• Apparently there was an extensive discussion in Badger’s extended family as to whether our wedding was going to be a ‘hat’ wedding or not (Ireland, like our neighbours, is fond of hats at weddings and horseraces). We had a civil ceremony which I think kind of threw them – those are still pretty rare in Ireland (at least for country bumpkins like ourselves). They kept asking his mum whose response was – ‘well I’m not wearing one, but wear one if you like’ – and since no one wanted to upstage the mother of the groom, most of his side didn’t wear any. I wasn’t even sure what I would wear on my own head until the morning of the wedding – when my friend who did my hair fashioned an ordinary piece of cream netting from a fabric shop into a fabulous shape and pinned it to the side of my head (true story).

  • Melissa

    I would love to wear a giant gorgeous hat! Every summer I agonize over purchasing one of those oversized-but-oh-so-elegant sun hats and every time, I just can’t take the plunge. I want to, though. I wish I had more Scottish relatives that were of the marrying age, so I could go and wear a big fancy one and not look out of place : ]

  • Pillbox hats are awesome at weddings. There were a couple at mine and I LOVED them, though my bridesmaid who ALWAYS wears hats to weddings did not wear one as she was instead having amazingly glorious hair from my hairdresser.

    I now would like a pillbox hat for my remaining weddings of the year (I am attending 3) but maybe I need 3 hats. Oh the drama!

  • 1)Why oh why is my favorite hat £1000! Is there a discount version of this?
    2) I have been to a lot of UK weddings and I LOVE the hats (and fascinators). What I don’t get is feathers. Why feathers? I don’t think I’ve ever looked at someone and thought, “You know what she needs? Feathers.”

    • meg

      You haven’t? Because I think that when I look in the mirror all the time. Mmmm. Feathers.

    • AshleyMeredith

      Mmm. I recently bought a feather headband from Goorin Brothers (who clearly need a shout-out in this hat-friendly environment, though none of you will thank me when you get addicted). It was a practical thing as the big feather holds back/hides my growing-out bangs, but I get so many compliments on it. From guys, too, if that matters.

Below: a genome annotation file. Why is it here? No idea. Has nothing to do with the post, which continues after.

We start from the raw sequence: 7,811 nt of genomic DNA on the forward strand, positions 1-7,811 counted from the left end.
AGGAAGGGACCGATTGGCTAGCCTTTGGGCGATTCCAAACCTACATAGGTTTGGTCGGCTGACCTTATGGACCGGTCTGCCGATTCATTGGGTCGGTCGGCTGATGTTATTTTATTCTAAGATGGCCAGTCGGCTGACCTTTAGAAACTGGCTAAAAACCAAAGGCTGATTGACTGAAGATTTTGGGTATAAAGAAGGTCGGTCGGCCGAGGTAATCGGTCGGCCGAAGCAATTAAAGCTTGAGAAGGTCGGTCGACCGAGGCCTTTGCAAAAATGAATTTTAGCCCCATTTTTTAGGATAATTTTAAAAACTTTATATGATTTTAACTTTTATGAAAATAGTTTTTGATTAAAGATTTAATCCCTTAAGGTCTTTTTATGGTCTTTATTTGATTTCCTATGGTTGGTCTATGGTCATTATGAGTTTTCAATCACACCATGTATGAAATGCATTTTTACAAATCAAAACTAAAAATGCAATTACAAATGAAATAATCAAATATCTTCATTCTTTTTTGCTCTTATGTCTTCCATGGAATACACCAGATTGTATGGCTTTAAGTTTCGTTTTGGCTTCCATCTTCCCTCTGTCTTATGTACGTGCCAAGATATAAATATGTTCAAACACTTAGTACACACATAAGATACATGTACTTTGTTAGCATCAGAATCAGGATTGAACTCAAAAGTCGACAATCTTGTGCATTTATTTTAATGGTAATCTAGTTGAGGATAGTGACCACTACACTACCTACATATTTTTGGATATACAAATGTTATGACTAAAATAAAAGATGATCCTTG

• We need APW UK style a bit more often me thinks.

    Also. I LOVE hats! It took me a while to find my style with them, but hats and I have now created a beautiful relationship and I’m almost always in one during the summer. Portable shade! I love the big brims. I love how flirty they are. More hats please!

  • Heather

    Okay, I’m not gonna lie, I always wanted to wear a vintage hat and dress suit out of my wedding, like what women used to wear to get on planes all dressed up. I didn’t – and I don’t regret it, but still! HATS. The red stripe cloche is perfect.

  • Meg

    Some part of me is insisting that I have to buy and wear a hat for a wedding I’m going to next weekend… a part of me that had been silent until now.

    Also, am I the only one who saw the apostrophe hat and thought it was a sperm?

    • I exactly-ed to the sperm hat. :p

    • Ha! I did not see that, but now I can’t unsee it. THANKS.

  • Emily

    The first hat will be mine. I don’t have anywhere to wear it. Maybe just around the house? Doing dishes? Hmm.

    • I have a flower wreath with ribbons cascading down my back I wear on occasion just because. It makes the mundane so much better.

  • Ellie

    Yay for hats. I need one for a Decemberwedding in the uk. Have decided to go big, thanks to this!

  • KC

    This is a glorious roundup. I have a friend who occasionally puts something to the effect of “hats encouraged for ladies” on party invitations, but I’ve never taken the fancy-hat plunge properly.